Al Qaeda suspects "had organized for extensive terrorist operations on Iranian territory which were discovered and foiled, thanks to security forces," Hasan Rowhani, secretary of the Supreme National Security Council, was quoted as saying in the government-owned, Farsi-language daily Iran.
Rowhani, whose council is Iran's highest decision-making body, did not specify the targets or when the planned attacks were foiled. He also did not say if any arrests had been made.
Last week, Iran's Foreign Ministry spokesman said his country might try some al Qaeda operatives in its custody who have committed crimes in Iran. The spokesman gave no further details.
Intelligence Minister Ali Yunesi confirmed for the first time last month that Iran was holding "a large number of small and big-time elements of al Qaeda." Iran has not identified any of the detainees, citing security reasons.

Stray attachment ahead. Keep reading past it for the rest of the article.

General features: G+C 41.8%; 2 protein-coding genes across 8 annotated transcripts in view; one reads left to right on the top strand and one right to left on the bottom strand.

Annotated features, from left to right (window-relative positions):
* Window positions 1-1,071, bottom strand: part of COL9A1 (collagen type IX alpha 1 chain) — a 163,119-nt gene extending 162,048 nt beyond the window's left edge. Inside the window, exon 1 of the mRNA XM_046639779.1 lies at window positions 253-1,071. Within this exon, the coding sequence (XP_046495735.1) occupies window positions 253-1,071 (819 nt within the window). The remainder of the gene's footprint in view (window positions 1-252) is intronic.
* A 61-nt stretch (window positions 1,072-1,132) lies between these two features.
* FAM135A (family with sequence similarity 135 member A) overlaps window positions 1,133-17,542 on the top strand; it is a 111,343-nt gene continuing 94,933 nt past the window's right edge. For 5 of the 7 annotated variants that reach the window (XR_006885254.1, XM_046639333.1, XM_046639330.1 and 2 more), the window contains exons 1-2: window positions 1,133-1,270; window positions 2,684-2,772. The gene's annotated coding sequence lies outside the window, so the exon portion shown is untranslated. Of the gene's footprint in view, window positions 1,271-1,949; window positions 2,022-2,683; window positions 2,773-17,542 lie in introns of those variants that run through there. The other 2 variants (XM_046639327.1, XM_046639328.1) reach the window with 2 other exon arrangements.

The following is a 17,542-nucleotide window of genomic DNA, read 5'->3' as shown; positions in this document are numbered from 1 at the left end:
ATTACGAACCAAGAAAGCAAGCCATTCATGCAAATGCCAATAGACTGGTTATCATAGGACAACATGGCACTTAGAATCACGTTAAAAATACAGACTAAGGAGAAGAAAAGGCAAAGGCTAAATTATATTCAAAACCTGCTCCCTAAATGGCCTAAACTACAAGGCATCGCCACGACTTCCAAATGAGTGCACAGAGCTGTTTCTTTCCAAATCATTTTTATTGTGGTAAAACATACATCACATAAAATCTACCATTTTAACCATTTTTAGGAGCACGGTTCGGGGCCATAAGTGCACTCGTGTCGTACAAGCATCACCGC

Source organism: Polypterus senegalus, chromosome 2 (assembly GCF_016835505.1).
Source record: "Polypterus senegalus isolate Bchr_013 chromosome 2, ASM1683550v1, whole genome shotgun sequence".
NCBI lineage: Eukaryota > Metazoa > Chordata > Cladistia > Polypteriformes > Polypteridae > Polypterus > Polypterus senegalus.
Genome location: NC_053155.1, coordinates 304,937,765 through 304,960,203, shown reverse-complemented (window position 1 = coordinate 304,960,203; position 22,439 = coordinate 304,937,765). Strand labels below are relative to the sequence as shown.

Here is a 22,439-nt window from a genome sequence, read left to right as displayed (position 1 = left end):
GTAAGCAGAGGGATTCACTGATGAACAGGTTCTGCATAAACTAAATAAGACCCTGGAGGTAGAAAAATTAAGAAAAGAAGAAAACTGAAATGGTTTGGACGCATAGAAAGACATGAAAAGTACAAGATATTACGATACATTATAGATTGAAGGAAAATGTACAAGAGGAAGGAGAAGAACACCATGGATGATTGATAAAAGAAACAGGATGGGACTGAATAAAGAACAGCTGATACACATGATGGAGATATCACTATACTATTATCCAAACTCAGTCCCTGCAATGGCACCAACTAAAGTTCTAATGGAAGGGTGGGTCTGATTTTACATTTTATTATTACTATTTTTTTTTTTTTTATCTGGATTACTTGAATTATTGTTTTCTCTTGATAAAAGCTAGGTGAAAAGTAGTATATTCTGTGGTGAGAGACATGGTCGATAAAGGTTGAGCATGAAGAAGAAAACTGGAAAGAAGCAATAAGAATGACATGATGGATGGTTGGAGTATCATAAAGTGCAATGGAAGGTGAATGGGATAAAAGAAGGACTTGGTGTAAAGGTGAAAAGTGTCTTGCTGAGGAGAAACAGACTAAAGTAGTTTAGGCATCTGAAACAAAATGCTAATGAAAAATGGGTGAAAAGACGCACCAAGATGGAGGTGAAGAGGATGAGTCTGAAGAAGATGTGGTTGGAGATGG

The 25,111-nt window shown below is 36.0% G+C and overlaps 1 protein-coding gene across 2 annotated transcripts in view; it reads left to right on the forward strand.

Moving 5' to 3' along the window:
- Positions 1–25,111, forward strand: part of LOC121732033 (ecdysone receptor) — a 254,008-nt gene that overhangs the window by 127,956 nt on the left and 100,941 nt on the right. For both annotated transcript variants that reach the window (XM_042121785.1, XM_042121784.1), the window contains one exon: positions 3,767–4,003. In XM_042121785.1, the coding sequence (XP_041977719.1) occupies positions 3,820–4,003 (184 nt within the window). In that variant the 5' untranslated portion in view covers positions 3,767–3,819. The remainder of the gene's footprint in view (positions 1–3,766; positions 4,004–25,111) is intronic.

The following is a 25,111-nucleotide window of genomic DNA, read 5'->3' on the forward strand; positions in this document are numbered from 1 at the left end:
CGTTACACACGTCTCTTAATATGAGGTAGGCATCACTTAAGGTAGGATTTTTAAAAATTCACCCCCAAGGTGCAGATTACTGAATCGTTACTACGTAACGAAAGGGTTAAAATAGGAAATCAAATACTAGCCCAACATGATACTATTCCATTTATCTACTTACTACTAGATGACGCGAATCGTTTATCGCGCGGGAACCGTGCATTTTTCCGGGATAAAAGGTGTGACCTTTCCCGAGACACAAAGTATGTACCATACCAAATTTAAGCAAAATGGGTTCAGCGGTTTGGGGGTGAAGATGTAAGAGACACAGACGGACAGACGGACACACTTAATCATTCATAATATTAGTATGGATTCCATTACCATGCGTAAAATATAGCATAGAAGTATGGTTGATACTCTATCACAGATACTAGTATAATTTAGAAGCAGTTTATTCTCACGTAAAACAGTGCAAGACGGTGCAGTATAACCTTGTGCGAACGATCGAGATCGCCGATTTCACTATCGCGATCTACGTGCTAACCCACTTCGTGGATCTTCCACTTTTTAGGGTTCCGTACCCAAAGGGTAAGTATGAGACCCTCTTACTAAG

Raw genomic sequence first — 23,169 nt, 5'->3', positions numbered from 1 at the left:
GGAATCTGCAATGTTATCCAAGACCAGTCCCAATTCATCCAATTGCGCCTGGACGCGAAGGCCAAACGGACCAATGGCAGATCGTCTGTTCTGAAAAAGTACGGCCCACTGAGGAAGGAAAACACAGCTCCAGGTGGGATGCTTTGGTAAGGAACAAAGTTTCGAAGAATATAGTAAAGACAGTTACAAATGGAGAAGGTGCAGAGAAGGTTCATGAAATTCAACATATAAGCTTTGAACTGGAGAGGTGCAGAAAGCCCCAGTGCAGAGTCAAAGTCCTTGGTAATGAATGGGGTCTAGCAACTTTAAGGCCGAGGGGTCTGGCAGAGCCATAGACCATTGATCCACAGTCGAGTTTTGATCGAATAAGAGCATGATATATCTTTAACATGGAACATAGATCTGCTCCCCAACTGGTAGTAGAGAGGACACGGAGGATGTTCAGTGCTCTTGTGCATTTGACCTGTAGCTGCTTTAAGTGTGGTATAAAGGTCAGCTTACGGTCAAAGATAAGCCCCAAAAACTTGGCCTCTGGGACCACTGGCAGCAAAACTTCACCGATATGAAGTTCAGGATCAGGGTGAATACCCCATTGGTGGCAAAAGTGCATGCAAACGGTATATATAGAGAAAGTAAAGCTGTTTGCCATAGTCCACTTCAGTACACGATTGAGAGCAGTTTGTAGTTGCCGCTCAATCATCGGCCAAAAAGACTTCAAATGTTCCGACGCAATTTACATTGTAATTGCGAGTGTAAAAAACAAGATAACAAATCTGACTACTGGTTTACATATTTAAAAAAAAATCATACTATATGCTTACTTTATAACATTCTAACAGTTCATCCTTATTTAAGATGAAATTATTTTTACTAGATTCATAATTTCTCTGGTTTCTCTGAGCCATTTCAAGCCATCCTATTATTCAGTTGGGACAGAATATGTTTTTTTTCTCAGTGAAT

U.S. officials have said intelligence suggests that al Qaeda figures in Iran include Saif al-Adl, a top al Qaeda agent possibly connected to May 12 suicide bombings in the Saudi capital; Abu Mohammed al-Masri, wanted in connection with the bombings of the U.S. embassies in Kenya and Tanzania in 1998; and Saad bin Laden, the son of al Qaeda leader Osama bin Laden.
The United States accuses Iran of harboring terrorists, a charge Iran denies. Iranian officials have said without elaboration that they believe al Qaeda is hostile toward Iran.
Al Qaeda is Sunni Muslim, while Iran is dominated by the minority Shiite sect of Islam. Many analysts believed tradition and sectarian differences keep Sunni and Shiite extremists from working closely together, despite shared anti-American ideologies.